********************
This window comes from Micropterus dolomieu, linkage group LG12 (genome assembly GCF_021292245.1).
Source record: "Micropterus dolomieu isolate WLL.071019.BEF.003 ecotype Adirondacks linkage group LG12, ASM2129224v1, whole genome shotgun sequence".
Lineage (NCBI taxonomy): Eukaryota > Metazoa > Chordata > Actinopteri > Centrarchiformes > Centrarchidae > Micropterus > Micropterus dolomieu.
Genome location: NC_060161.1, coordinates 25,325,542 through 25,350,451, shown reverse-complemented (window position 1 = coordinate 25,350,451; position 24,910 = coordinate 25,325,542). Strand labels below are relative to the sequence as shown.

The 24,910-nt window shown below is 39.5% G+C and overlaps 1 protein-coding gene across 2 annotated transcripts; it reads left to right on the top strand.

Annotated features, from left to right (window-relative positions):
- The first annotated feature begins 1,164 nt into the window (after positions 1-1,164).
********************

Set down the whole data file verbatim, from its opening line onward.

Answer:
This window comes from Micropterus dolomieu, linkage group LG12 (genome assembly GCF_021292245.1).
Source record: "Micropterus dolomieu isolate WLL.071019.BEF.003 ecotype Adirondacks linkage group LG12, ASM2129224v1, whole genome shotgun sequence".
Lineage (NCBI taxonomy): Eukaryota > Metazoa > Chordata > Actinopteri > Centrarchiformes > Centrarchidae > Micropterus > Micropterus dolomieu.
Genome location: NC_060161.1, coordinates 25,325,542 through 25,350,451, shown reverse-complemented (window position 1 = coordinate 25,350,451; position 24,910 = coordinate 25,325,542). Strand labels below are relative to the sequence as shown.

The 24,910-nt window shown below is 39.5% G+C and overlaps 1 protein-coding gene across 2 annotated transcripts; it reads left to right on the top strand.

Annotated features, from left to right (window-relative positions):
- The first annotated feature begins 1,164 nt into the window (after positions 1-1,164).